I have been developing J2EE web applications from last 3 years. I use Struts 2 for the same. Recently I came across these articles about 'Programming to Interface not Implementation' and 'Design Patterns'. And I am completely amazed by the amount of flexibility, security and scalability you get by using these set of rules. I am also looking forward to designing applications and developing Java based APIs. So for that very reason I am reading 'Head First Design Patterns' these days. Though I am now quite familiar with the purpose of using 'design patterns' and 'programming to Interface not Implementation' but when it comes to implementing the same in my application I am completely confused. Even When I implement these rules they seem unnecessary and just for the sake of 'Design Patterns' implementation. My question is for expert developers -
How can I develop 'Programming to Interface not Implementation' coding style ?
What path should I take to learn 'Design Patterns' ?
Are there any other good books that may help learning 'Design Patterns' or 'Interface based programming' besides Head First Design Patterns' ?
I have been trying from last few weeks but of no use. Please help.
Abhilash Chander wrote:How can I develop 'Programming to Interface not Implementation' coding style ?
Program to interfaces, not implementations.
You probably already do this to some extent--like when you use an ArrayList you define the variable as a List, or even Collection, not an ArrayList.
If you practice TDD, or something slightly less militant, you'll find yourself doing this a lot, out of necessity: if I'm testing a method that relies on another class I don't necessarily want to use an actual instance of the other class. Instead I'd want to use a mock object to simulate various ways the method under test could behave. If the method uses a specific implementation I'm forced to test both the method, and the class the method uses--and I might not be able to simulate all the behaviors I need to.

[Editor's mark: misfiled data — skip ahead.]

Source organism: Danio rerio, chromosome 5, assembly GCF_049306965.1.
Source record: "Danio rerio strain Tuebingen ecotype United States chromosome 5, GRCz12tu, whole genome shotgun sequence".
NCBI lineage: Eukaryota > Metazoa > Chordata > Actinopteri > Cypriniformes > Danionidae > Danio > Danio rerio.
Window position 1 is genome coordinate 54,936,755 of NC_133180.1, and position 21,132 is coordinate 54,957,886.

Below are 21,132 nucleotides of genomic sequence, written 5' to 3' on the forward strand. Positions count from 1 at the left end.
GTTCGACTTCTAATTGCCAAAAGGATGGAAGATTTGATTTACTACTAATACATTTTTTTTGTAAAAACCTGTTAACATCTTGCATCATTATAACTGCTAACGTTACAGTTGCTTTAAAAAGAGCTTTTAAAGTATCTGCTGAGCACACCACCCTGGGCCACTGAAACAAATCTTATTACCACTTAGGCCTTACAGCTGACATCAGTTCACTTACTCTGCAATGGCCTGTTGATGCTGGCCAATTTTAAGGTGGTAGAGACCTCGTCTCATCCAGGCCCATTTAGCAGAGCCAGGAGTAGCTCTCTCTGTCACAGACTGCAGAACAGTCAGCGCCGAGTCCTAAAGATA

I read Head First Design Patterns a few months ago I I think it is an excellent book. It explains not only patterns but also why they are good, based on some recommended basic rules (don't repeat code, hide the implementation ie. program to interfaces, etc). I highly recommend you to re-read that book and pay special attention to the reasons for the patterns.
You could get a copy of Design Patterns: Elements of Reusable Object-Oriented Software by Erich Gamma, Richard Helm, Ralph Johnson and John Vlissides (Gang of Four). That's the originator of Design Patterns.